On First Looking Into Chapman's Homer
Analysis: Calling Card
We shouldn't be surprised to see a sonnet from any Romantic poet. Literally a sonnet is a "little song." That was the perfect container for the Romantics, who wanted quick, personal reflections on their experience of the world. Keats was especially talented with sonnets; in fact, many critics agree that after Shakespeare, Keats wrote the finest sonnets in the English languages (sorry, John Milton!). Almost all of Keats's sonnets are Petrarchan, though he wrote quite a few Shakespearean sonnets later in his career.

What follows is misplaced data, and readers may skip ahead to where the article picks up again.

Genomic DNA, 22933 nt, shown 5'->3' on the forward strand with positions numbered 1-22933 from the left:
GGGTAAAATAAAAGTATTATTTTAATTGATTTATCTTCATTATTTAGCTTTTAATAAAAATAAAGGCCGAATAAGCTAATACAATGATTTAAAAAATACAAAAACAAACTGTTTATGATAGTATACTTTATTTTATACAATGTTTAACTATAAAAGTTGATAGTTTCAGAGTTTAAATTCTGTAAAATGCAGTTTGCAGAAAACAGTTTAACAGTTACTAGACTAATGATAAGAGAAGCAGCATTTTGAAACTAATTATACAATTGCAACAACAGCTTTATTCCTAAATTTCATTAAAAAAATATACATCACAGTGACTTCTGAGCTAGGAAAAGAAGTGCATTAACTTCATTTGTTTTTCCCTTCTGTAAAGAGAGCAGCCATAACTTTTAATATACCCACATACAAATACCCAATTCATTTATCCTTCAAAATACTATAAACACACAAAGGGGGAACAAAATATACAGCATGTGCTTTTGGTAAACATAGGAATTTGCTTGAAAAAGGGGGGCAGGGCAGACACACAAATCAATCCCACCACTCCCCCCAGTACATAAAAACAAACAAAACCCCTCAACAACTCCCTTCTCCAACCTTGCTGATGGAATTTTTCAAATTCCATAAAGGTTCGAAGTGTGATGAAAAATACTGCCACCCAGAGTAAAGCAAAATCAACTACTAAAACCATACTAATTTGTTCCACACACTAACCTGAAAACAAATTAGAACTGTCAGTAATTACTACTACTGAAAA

Keats wanted to do something great. He wanted to write epic poetry, to be remembered among the greatest poets who ever lived. So this poem about the power he sees in Chapman's poetry fits right in. He believes that being a poet is equal to exploring new worlds and staring off at undiscovered oceans. You can hear his excitement. Later, this excitement will be colored by his fear that he won't live long enough to achieve this fame. His most famous sonnet, "When I have fears that I may cease to be" deals with this more morbid idea, too.